inferior portion of the acetabulum may be found. In the T-type fracture
patterns, the anterior and posterior fragments may be


and both columns may have become displaced and malrotated. Usually, the
anterior segment has medial displacement of its inferior portion so
that the radius of curvature of the acetabulum is greater than that of
the femoral head. In both transverse and T-type acetabular fractures,
reduction is achieved with a pelvic-reduction clamp attached to 4.5-mm
screws placed proximal and distal to the posterior-column fracture. The
pelvic-reduction clamp initially allows distraction for debriding of
the fracture surfaces, and then facilitates manipulative reduction of
the fracture. A bone spreader in the fracture site can also facilitate
exposure of the fracture or the joint (Fig. 43.15A).
Additional control of rotation is provided by a Schanz screw placed
into the ischium and a pelvic clamp in the greater sciatic notch.

Figure 43.15. Steps to fracture reduction of the right both-column acetabular fracture in Figures 43.4 and 43.5. A. Laminar spreader in fracture site, exposing joint to allow debridement of loose intra-articular fragments and callus. (I) Femoral head in joint. (II) Superolateral dome fragment with capsular attachments. (III) Greater trochanter. (IV) Intact iliac wing. B. Predrilling the gliding hole for the anterior-to-posterior column screw. C.
Use of a Farabeuf clamp affixed to screws to reduce the anterior column
to the superolateral fragment and a pelvic-reduction clamp affixed to
screws to reduce the anterior-to-posterior column (posterior-column
portion not shown).


For the reduction of the T-type and more comminuted
variants, the anterior column should be reduced first with respect to
the residual acetabular roof portion of the ilium. The adequacy of
reduction of the posterior column can be visualized by direct
assessment of the articular surface and also with digital palpation
through the greater and lesser sciatic notches.
Before definitive reduction, a gliding hole can be
inserted into the proximal aspect of the posterior column from superior
to inferior (see Fig. 43.15B). This hole helps the surgeon assure that the gliding hole is in the middle of the posterior column.
A gliding hole can also be inserted from the lateral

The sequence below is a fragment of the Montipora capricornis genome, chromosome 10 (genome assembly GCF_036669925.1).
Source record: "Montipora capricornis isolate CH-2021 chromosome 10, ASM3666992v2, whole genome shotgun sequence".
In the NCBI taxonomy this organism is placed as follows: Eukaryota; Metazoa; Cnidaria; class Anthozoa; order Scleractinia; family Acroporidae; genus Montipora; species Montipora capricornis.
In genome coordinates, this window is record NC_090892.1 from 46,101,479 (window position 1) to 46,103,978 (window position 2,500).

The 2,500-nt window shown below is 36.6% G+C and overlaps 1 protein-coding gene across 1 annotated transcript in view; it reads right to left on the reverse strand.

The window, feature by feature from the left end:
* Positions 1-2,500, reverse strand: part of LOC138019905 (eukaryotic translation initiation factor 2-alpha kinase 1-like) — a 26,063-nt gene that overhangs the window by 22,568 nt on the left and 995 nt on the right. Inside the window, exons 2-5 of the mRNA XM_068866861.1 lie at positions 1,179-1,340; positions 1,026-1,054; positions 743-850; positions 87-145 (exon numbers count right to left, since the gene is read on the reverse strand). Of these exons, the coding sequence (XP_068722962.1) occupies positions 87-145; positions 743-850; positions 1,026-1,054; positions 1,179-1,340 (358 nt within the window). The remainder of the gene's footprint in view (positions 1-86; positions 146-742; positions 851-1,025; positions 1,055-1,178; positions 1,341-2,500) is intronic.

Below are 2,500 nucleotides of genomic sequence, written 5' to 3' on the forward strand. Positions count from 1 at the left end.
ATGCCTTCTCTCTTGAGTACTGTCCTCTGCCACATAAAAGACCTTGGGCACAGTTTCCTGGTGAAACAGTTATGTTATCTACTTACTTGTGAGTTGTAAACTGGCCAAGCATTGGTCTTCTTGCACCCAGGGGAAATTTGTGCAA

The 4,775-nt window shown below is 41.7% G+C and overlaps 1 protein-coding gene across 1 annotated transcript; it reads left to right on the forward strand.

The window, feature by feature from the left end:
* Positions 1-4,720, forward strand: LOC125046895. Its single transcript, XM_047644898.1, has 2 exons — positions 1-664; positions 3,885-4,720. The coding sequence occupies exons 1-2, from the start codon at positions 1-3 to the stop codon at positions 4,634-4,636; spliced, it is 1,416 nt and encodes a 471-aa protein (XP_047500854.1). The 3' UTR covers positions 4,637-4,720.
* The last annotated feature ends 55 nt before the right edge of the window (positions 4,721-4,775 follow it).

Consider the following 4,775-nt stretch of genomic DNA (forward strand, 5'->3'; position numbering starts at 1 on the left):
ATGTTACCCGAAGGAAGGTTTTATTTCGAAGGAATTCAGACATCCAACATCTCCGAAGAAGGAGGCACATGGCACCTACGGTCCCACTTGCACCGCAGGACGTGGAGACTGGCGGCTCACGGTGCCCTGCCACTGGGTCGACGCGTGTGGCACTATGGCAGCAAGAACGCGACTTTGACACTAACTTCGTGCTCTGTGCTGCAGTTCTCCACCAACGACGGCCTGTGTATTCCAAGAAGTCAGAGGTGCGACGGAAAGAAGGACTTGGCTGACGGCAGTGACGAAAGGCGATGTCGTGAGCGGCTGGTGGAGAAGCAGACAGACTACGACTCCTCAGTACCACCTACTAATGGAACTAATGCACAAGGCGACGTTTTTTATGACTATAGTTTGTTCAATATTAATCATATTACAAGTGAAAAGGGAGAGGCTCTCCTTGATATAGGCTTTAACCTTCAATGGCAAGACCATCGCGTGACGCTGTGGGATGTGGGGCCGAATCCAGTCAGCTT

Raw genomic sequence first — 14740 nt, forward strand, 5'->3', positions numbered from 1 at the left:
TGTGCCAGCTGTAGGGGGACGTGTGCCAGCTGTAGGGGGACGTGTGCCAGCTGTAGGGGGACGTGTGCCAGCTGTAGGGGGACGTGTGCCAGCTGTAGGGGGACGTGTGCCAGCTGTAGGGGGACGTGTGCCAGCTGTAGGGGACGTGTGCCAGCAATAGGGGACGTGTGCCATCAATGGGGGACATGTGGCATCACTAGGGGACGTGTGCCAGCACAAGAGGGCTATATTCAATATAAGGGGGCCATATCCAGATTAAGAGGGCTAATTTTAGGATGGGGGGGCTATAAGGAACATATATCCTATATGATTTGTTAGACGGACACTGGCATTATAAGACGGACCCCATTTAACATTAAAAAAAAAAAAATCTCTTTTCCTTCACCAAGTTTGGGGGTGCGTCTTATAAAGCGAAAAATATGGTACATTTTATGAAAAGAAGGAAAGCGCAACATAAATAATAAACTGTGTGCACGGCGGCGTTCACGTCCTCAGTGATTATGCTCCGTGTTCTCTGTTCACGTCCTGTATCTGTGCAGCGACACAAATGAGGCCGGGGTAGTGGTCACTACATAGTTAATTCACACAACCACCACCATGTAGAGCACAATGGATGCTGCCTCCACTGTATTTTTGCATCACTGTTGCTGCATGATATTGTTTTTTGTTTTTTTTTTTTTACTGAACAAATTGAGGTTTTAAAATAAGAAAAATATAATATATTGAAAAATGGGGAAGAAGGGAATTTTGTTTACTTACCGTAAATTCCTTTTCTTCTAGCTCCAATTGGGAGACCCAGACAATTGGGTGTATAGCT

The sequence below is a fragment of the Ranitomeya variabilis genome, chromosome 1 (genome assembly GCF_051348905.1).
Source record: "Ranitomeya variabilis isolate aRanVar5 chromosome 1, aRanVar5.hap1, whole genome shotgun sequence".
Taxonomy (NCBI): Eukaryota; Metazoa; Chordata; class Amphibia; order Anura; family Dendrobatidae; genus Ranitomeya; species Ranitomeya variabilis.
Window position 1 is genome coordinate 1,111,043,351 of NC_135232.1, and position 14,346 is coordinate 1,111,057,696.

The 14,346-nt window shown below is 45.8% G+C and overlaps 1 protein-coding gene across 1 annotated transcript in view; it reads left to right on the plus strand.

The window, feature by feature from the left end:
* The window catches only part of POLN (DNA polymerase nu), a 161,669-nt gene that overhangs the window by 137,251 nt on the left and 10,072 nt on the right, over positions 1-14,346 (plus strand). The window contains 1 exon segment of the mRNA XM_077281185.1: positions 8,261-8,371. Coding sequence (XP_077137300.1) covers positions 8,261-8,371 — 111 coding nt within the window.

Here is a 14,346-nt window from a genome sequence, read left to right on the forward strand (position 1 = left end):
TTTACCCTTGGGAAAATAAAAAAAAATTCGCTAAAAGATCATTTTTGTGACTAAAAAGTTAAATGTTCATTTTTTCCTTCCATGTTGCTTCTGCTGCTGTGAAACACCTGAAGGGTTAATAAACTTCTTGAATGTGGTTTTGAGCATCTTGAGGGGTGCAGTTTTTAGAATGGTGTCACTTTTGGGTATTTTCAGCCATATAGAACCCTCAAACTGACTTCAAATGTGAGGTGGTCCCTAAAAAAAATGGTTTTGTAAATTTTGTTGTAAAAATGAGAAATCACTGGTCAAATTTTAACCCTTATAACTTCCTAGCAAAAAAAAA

aspect of the iliac wing into the anterior column distal and medial to
the articular surface. Generally, this requires the insertion of a lag
screw 6 cm proximal to the superior aspect of the articular surface and
2 cm posterior to the gluteal ridge. The lag screw is then angled from
posterosuperior to anteroinferior directly down the superior pubic
ramus to secure the anterior column of the acetabulum. In large
individuals, this can be accomplished with a 4.5-mm cortical screw. In
small individuals, including most women, a 3.5-mm cortical screw is
preferred. Care must be taken to assure that this screw remains
extra-articular and also does not penetrate the anterior aspect of the
superior ramus in the area of the iliopectineal eminence where the
femoral vessels are in close proximity. The use of intraoperative
fluoroscopy for the insertion of this screw is highly recommended.
Proper placement of pelvic-reduction forceps with
respect to the plane of the fracture and geometry of the osseous
surfaces is crucial for an adequate reduction. A variety of instruments
is available to facilitate reduction: narrow curved osteotomes, bone
hooks, ball spike pushers, King-Tong and Queen-Tong forceps, and the
Farabeuf and pointed reduction clamps (see Fig. 43.15C).
To ensure an anatomic reduction of the acetabulum, the surgeon should work from the periphery toward the acetabulum (Fig. 43.16)
by reducing each fracture fragment sequentially. Once the iliac wing is
stabilized with lag screws, by 3.5-mm laterally applied reconstruction
plates, or both, the posterior column is reduced to the iliac wing as
the surgeon has direct visualization of the acetabular articular
Figure 43.16. Reconstruction of comminuted left both-column acetabular fracture shown in Figures 43.1 and 43.14. Reconstruction proceeds centripetally from the periphery. (I) Posterior-to-anterior column lag screw. (II) Greater trochanter. (III) Abductor muscles and tensor fascia lata.


The posterior-column lag screw and 3.5-mm reconstruction
plate fixation is utilized for transverse and T-type fractures. The